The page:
AFTER achieving the supposedly impossible by winning at Twickenham last week, Scotland found against Wales that managing the merely difficult was beyond them. They were the better team by some margin for much of this long-to-be-remembered match, but unlike against England they were not the better team when it mattered most.

The second-half dismissal of Zander Fagerson for a dangerous clear-out was undoubtedly a major factor in the defeat, but so too was the spirit and intelligence shown by Wales. At 17-3 down late in the first half, they were second best by some way and simply looked befuddled by the Scotland backs’ magic. But they scored a morale-boosting try just before the break, and had come right back into the contest even before the home team were reduced to 14 men.

In Louis Rees-Zammit they also had not only the player of the match, but someone who is shaping up to be the star of the tournament. The Welsh still face an uphill battle if they are to claim the Six Nations title despite this second win in a row, but if they do get there, they will surely have the winger to thank more than anyone. The cool way in which he finished for his first try was commendable enough: the aplomb with which he both created and then scored his second was simply world-class.

Stuart Hogg scored two tries as well, and if the full-back had been able to score a third in stoppage time from a Duhan van der Merwe break, he would have outshone the 20-year-old Welshman. But it was not to be, leaving Scotland to look back on a match which they could have put to bed while they still had 15 men on the field.

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The snow had stopped by the time kick-off arrived, but it remained bitterly cold, and windier than earlier in the week. That was one difference from the relatively clement conditions of the first-round match in London, and another was the indiscipline shown by the Scots in the early exchanges: they gave away three penalties in the first five minutes compared to six in the whole of the Calcutta Cup clash.

Leigh Halfpenny opened the scoring from the third offence, but Finn Russell soon steadied the ship with a Scotland penalty. The home pack was disrupted by an injury which ended Blade Thomson’s afternoon, but once Gary Graham came on things settled down and Scotland took control of the game. 

The first try began when Jonny Gray made good ground, but was all about the combination between Ali Price and Darcy Graham. The scrum-half dinked a high ball through for the winger to collect, and Halfpenny was unable to put an arm on Graham as he swerved his way to the line.

Russell converted to put his team 10-3 ahead, and it was not long before he added the two points from another Scotland try. Hogg chipped and chased from a little bit beyond the Wales 10m line, and Halfpenny’s spill as he slid in allowed the full-back to collect and dot down.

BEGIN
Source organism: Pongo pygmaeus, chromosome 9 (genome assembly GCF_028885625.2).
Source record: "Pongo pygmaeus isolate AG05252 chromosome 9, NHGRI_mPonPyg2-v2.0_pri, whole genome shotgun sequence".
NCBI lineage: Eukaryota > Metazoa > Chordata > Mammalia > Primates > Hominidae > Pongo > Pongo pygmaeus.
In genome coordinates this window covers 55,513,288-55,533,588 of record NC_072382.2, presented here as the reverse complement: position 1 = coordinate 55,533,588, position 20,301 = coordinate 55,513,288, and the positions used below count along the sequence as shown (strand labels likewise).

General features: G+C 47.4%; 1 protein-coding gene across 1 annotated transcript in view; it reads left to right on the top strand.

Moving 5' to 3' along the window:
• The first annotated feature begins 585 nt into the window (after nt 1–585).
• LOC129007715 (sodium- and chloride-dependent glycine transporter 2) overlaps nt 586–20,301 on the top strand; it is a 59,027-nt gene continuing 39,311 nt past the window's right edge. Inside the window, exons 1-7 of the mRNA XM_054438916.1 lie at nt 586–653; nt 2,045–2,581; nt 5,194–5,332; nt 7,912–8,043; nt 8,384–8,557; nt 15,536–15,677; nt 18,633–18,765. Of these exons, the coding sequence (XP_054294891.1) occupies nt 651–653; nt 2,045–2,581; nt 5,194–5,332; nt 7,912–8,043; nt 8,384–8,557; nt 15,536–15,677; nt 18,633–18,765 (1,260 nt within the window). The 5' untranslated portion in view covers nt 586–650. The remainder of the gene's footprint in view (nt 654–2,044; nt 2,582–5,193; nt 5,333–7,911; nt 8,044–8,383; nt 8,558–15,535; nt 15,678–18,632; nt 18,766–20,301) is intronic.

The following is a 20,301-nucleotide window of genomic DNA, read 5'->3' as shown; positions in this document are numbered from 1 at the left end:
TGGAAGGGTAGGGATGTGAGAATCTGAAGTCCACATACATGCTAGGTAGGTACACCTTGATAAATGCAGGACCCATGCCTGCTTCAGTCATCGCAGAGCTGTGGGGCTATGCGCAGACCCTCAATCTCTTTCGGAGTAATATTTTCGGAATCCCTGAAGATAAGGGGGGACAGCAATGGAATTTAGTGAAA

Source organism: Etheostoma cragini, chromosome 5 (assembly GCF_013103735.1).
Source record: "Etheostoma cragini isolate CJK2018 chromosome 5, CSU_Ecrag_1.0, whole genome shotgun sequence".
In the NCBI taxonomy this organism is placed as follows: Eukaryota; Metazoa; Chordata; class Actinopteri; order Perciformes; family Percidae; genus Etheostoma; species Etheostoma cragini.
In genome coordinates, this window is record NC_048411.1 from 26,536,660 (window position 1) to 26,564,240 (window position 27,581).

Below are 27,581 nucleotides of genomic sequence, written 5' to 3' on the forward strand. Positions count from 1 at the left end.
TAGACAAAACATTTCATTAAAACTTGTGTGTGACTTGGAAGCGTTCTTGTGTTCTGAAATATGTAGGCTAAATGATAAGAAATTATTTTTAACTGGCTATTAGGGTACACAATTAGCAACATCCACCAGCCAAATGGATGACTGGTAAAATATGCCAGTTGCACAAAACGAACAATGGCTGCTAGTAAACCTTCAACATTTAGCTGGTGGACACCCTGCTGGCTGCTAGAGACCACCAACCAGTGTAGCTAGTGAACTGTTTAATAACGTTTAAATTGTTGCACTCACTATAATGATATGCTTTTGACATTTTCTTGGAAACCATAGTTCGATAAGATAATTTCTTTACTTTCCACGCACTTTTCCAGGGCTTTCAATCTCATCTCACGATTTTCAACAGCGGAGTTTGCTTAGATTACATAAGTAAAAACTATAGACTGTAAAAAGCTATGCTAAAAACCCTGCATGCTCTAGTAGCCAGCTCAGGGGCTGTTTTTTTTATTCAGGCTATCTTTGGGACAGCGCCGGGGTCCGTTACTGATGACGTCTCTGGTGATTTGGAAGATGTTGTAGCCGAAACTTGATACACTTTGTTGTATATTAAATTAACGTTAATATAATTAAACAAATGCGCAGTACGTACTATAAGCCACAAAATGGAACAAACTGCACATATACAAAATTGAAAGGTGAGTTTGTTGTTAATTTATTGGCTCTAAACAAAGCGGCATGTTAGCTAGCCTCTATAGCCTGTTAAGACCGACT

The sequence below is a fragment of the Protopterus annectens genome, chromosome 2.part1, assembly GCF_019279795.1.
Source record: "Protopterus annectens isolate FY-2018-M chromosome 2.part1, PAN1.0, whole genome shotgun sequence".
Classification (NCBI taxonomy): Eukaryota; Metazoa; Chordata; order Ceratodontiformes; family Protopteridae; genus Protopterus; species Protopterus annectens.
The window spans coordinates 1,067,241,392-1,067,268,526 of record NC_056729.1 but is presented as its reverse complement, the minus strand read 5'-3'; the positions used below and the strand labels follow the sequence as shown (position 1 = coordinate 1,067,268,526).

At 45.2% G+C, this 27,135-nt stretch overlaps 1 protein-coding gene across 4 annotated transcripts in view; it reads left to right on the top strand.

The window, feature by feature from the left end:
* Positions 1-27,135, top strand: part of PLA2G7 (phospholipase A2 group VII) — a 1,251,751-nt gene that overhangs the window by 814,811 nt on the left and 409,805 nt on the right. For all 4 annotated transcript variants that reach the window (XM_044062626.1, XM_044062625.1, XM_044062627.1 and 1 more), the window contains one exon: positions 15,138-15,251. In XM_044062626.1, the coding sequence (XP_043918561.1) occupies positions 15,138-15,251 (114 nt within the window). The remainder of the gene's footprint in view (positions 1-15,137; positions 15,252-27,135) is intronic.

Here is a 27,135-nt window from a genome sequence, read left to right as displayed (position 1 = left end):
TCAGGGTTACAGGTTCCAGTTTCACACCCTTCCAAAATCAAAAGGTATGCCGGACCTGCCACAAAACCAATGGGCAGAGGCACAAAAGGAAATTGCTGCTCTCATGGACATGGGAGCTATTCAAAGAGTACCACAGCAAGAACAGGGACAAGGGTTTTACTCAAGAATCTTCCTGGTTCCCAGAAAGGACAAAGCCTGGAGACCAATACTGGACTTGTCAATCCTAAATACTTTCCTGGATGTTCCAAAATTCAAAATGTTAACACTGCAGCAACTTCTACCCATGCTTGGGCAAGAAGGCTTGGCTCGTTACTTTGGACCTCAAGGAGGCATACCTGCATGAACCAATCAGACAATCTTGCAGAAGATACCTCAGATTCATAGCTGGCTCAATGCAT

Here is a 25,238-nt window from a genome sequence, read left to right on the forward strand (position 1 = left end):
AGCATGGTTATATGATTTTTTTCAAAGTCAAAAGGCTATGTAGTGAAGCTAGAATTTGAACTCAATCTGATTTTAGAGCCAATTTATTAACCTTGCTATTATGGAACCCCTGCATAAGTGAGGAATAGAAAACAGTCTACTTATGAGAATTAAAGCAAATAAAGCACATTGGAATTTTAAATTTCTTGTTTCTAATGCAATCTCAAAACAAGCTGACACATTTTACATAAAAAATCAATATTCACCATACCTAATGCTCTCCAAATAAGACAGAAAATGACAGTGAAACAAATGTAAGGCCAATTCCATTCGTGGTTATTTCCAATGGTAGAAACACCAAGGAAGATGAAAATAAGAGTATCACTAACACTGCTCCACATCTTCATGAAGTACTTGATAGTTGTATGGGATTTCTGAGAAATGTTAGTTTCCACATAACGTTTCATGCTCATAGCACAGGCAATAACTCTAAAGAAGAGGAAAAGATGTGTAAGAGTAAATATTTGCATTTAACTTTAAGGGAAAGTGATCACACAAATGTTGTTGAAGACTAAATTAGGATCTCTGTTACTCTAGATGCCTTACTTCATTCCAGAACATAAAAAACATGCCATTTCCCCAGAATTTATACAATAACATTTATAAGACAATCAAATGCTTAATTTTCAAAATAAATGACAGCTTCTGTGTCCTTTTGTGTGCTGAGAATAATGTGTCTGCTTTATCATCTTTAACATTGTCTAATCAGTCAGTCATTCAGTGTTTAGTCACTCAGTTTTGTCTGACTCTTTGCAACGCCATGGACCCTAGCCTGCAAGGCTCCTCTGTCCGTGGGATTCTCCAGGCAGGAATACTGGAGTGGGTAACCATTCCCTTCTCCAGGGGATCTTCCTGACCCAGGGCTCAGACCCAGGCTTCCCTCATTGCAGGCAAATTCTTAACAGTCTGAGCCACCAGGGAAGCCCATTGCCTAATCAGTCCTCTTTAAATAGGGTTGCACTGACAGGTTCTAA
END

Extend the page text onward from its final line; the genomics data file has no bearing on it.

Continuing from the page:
At that point Scotland’s creative variety was far superior to anything Wales had tried, never mind carried off, but any notion that the one-traffic would continue throughout the game was dispelled when Rees-Zammit scored an unconverted try two minutes before the break. A lineout maul set up the platform, then a left-to-right move in which Nick Tompkins put in a vital pass on the spin was finished off by the winger. 

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Scotland needed the first score of the second half to re-establish their dominance, and they thought they had got it after 48 minutes. A penalty close to the Welsh line would have yielded an easy three points, but they opted to tap and go through George Turner. A series of phases took them closer and closer to goal, but when Gary Graham crossed, the score was denied as Scott Cummings had been in front of him as a blocker.

Being thwarted then could have turned out to be of little account, but two minutes later Wales struck again, through Liam Williams this time after the new half-back combination of Callum Sheedy and Kieran Hardy had worked well. Sheedy’s conversion closed the score to 17-15, and the sense of momentum swing soon deepened when Fagerson was shown the red card when his shoulder made contact with Wyn Jones’s head. The decision may have been marginal, but by the letter of the law it seemed correct. The tighthead will now probably miss some if not all of his team’s remaining matches, starting with France a fortnight today.  

Wyn Jones then finished off from a maul to claim his team’s third try of the day, and that put his team 17-20 ahead. Sheedy failed to convert, and going into the final quarter Scotland went about regaining their lead in composed fashion. This time when awarded penalties in front of the posts they went for the scrum, and eventually Hogg crossed for his second try, fending off both Welsh centres before touching down in the right corner. 

Russell’s conversion stretched the home lead to a precarious 24-20, and almost immediately Wales threatened again, with Hogg just beating Rees-Zammit to touch down a kick by Sheedy behind the Scotland line. The winger was not to be denied, however, and with ten minutes to go he pulled off a score worthy of winning any game, kicking ahead then collecting to touch down and put his team a point ahead. Sheedy’s missed conversion gave Scotland a glimmer of hope, but the Welsh defence held on.